Friendship – how to get along with people!

This year in our weekly ELC Story Time, Prep-Year 2 Assembly and the Years 3-6 Assembly we have been talking about Friendship.  Friendship is a complex skill which requires lots of practice, time and energy to successfully communicate with all the people around us. 

School can be a lot of fun.  It’s great to learn new things and hang out with friends.  But school can also be hard – and not just because you have to learn fractions, work history, or how to play a C-sharp on the trumpet.  It’s hard because you need to work, play and spend all your time with other kids and adults. You have to get along with people! 

Have you heard about Betty and Beatrice? They have been visiting our Assemblies and are very keen to teach the students some really useful skills/tips for how to interact successfully with others.  Sometimes, Betty and Beatrice do not interact well and with a little help from the audience, they seem to sort it out!

It has been very exciting to see how the students have been embracing these useful skills.  Charlotte du Blêt has written an excellent synopsis about Friendship. It is beautifully written for someone only in Year 5 and really gets to the heart of the matter!

What is friendship?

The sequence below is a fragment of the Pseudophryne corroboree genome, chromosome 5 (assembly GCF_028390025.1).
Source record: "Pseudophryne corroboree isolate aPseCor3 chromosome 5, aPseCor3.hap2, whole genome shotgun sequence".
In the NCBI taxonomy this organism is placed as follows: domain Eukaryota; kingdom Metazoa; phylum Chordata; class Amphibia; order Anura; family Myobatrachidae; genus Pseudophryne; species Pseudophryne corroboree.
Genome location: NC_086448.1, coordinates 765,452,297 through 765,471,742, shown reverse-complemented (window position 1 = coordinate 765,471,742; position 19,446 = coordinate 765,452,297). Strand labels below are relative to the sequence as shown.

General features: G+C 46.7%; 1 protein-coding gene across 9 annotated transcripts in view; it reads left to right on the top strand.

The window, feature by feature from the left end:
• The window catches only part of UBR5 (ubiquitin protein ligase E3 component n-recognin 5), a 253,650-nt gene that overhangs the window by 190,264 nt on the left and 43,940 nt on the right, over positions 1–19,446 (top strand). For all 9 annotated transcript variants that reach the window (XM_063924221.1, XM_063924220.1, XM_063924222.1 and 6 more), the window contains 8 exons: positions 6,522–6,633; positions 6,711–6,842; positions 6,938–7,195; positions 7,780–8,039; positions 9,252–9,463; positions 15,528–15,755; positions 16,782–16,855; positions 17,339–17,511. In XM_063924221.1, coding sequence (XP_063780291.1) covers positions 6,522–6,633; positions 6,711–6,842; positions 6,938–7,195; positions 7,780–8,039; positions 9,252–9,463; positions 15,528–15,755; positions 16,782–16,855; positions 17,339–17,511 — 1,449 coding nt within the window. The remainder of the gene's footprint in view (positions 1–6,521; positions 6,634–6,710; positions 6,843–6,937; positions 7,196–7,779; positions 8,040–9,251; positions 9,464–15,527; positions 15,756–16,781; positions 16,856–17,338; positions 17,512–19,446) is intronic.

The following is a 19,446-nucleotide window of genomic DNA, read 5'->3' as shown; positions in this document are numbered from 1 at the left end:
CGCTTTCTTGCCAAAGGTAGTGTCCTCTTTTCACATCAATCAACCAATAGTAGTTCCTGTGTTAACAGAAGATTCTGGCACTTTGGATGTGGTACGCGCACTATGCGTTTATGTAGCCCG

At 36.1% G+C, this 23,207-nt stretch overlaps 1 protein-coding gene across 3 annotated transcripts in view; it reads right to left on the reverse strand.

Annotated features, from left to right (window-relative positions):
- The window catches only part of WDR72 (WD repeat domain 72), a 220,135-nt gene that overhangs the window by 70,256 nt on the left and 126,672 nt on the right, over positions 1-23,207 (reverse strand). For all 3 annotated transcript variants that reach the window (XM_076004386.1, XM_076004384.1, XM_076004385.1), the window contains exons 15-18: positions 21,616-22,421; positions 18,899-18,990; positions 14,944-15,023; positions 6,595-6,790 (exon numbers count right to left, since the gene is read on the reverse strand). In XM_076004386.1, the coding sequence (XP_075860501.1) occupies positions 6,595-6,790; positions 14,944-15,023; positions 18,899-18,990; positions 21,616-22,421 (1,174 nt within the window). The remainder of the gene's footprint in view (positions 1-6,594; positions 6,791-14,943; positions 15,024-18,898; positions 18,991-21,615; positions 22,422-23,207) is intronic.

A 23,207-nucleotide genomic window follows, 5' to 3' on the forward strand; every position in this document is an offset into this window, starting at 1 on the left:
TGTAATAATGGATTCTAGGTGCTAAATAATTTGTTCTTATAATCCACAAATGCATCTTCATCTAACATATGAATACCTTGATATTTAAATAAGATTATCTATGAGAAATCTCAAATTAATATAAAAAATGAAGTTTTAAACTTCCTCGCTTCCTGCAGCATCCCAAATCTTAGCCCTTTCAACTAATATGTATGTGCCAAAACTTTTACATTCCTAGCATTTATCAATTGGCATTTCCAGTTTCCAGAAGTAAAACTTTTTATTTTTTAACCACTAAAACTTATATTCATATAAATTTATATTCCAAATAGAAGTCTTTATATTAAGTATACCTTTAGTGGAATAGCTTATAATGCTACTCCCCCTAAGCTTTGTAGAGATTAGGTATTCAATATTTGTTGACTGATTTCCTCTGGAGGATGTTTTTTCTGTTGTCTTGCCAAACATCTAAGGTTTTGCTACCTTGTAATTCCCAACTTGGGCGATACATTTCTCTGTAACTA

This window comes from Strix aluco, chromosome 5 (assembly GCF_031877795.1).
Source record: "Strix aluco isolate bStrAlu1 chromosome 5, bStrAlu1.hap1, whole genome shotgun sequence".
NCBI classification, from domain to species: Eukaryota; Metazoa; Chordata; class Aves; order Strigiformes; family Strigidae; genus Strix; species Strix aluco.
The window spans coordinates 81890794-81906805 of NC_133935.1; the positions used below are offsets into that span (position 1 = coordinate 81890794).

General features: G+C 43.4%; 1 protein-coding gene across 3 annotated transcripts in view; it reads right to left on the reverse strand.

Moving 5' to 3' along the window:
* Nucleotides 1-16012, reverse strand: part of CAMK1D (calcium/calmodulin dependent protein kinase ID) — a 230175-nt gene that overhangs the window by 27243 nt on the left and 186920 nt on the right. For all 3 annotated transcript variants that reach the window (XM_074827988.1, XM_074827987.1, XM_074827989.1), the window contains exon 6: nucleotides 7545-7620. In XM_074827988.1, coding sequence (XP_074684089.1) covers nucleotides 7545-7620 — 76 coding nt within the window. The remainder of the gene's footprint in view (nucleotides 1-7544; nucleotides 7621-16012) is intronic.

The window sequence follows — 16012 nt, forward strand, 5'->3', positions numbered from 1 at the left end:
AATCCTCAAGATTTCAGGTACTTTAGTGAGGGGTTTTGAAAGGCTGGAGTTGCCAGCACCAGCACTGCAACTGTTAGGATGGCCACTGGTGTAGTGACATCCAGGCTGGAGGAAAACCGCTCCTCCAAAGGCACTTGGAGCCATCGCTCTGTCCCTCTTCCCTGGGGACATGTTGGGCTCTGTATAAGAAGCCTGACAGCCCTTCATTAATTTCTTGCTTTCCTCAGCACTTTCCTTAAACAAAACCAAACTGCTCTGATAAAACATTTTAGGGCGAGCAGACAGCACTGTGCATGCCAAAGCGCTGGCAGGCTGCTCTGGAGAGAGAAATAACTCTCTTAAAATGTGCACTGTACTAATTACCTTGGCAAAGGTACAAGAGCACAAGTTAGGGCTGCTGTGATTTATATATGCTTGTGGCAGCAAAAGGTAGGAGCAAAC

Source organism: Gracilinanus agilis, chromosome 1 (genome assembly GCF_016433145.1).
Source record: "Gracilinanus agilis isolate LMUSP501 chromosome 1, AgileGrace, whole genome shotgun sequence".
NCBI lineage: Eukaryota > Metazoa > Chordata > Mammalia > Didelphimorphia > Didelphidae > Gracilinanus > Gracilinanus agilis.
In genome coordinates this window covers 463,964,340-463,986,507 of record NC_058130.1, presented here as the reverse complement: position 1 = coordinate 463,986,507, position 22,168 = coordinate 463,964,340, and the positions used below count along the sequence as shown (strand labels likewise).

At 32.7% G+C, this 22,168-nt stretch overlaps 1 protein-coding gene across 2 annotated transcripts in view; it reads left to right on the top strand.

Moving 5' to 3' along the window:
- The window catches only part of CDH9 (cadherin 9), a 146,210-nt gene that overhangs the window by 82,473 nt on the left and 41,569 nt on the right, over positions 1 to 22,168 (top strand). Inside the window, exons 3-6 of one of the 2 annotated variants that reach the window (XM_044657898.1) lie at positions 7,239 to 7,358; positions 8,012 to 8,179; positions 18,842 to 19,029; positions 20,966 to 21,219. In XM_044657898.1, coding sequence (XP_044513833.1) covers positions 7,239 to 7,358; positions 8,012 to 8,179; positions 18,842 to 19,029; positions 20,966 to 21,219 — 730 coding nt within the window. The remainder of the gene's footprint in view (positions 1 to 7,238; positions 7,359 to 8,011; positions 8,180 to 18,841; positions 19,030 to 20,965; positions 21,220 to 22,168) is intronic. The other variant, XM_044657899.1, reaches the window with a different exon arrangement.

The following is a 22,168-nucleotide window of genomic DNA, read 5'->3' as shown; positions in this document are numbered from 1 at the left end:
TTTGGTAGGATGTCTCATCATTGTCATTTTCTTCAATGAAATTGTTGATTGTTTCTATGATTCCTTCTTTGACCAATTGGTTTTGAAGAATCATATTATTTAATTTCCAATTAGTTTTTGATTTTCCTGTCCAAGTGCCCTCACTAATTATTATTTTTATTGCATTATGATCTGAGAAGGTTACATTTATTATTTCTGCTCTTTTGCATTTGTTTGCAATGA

Is it a special bond you may have with someone special? Or maybe the power to get along with whoever comes by? The meaning of friendship is nothing compared to what friendship really is, but I want to share with you my thoughts and feelings on this topic.

Being a friend means sticking to your partner through thick and thin. Being a true blue friend and being there for him or her whenever they need you, not whenever you can. Having the power to understand how they feel, what they need and when they need it. As well as being able to be there for your friend, you need to know when they want to be alone. Or play with different people, and learn to not be hurt by that.

Creating a bond with someone special takes time and trust, you need to be able to feel that you can open up to them about anything and make them feel the same. Signs that someone wants to be your friend could be as simple as saving a seat for you, inviting you to a party or playing with you at lunch. You can help by doing these things in return.

To keep a friendship going you must be committed. If you only show to play or help when you feel like it, this is called being a fair-weathered friend. It’s like you and that person are on a pair of scales and if you don’t have enough weight (or in this case commitment) the scales will become unbalanced.

Overall, friendship is the special bond you may have with one or many people. It is one-of-a-kind and no one can take it away from you.

by Charlotte du Blêt, Year 5B



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